Blood Sucking Parasite

Fleas have zero purpose on this Earth. Those tiny blood sucking vampires are a pain in the rear to get rid of. They feed on any warm blooded animal or human and can live up to 100 days without feeding at all. Fleas will consume up to 15 times their body weight on a daily basis, so they are thirsty little pests. Fleas have been around for abut 50 million years, +/- a couple million years. Just too bad they didn’t exist around 80 million years ago, as they would have likely been taken out by the meteor that killed off the dinosaurs. Why God created fleas, is beyond me. Maybe it was His sense of humor.

There are many ways to eliminate Fleas in your home and on your pets. A good natural and effective way to rid them from your home and pets, is to use lemon water. You can spray your pets as well as your carpets. Vacuuming is imperative. A daily vacuum will make it hard for Fleas to get comfortable in your home and allows you the ability to throw them out with the trash. Ninety-One percent or high rubbing alcohol will also kill them on contact. But you never want to spray your animals with alcohol.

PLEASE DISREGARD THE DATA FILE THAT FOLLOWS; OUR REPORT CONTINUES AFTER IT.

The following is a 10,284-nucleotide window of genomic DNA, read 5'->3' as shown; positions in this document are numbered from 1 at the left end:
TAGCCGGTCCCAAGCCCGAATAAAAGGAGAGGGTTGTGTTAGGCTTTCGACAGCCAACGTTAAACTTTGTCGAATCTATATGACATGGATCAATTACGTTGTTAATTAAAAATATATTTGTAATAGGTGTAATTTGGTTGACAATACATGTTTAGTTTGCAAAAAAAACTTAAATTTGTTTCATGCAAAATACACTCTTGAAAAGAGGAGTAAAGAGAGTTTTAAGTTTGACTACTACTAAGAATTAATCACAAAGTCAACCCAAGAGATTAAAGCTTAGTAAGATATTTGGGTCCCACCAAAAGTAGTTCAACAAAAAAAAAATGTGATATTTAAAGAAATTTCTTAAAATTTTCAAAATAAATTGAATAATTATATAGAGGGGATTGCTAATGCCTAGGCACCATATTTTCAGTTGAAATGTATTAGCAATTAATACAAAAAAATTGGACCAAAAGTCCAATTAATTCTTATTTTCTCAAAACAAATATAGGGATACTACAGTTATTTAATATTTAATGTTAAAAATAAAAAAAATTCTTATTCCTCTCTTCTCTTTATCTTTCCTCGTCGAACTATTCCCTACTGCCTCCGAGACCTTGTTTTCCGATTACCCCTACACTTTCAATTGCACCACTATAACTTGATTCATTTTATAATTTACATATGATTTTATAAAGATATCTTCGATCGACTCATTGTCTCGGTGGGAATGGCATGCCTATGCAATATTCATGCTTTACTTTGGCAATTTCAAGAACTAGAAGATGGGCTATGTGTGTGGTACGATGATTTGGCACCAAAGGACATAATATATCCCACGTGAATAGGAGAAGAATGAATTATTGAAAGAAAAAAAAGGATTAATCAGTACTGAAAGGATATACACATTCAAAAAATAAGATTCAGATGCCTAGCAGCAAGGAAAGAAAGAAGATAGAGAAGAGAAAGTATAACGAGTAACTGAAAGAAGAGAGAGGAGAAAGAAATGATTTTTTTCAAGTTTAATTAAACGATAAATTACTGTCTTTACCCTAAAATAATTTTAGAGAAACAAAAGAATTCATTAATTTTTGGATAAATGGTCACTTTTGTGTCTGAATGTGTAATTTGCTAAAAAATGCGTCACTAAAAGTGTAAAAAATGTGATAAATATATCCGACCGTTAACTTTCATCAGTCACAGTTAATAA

Below are 10 facts known about Fleas

1. Fleas have four life stages

  • Egg
  • Larva
  • Pupa
  • Biting Adult

2. Fleas feed on the blood of their host

  • Humans
  • Birds
  • Reptiles
  • Wild and Domestic Animals


3. The female flea can lay 2,000 eggs in her lifetime.

4. A flea can live more than 100 days without a blood meal.

5. The female flea consumes 15 times her own body weight in blood daily.

6. A flea can jump up to 8 inches high, or approximately 150 times its own height. That’s like if you could leap over tall buildings in a single bound.

7. Pets with fleas may develop anemia, tapeworms or intense bouts of itching (pruritus).

8. Some pets may develop an allergy to flea saliva, which causes severe irritation and itchiness.

9. The best way to check for fleas

  • Flea Comb

10. Even though there are more than 2,000 known species and subspecies of fleas, one flea species — the cat flea — accounts for most of the dog and cat flea cases found in the U.S.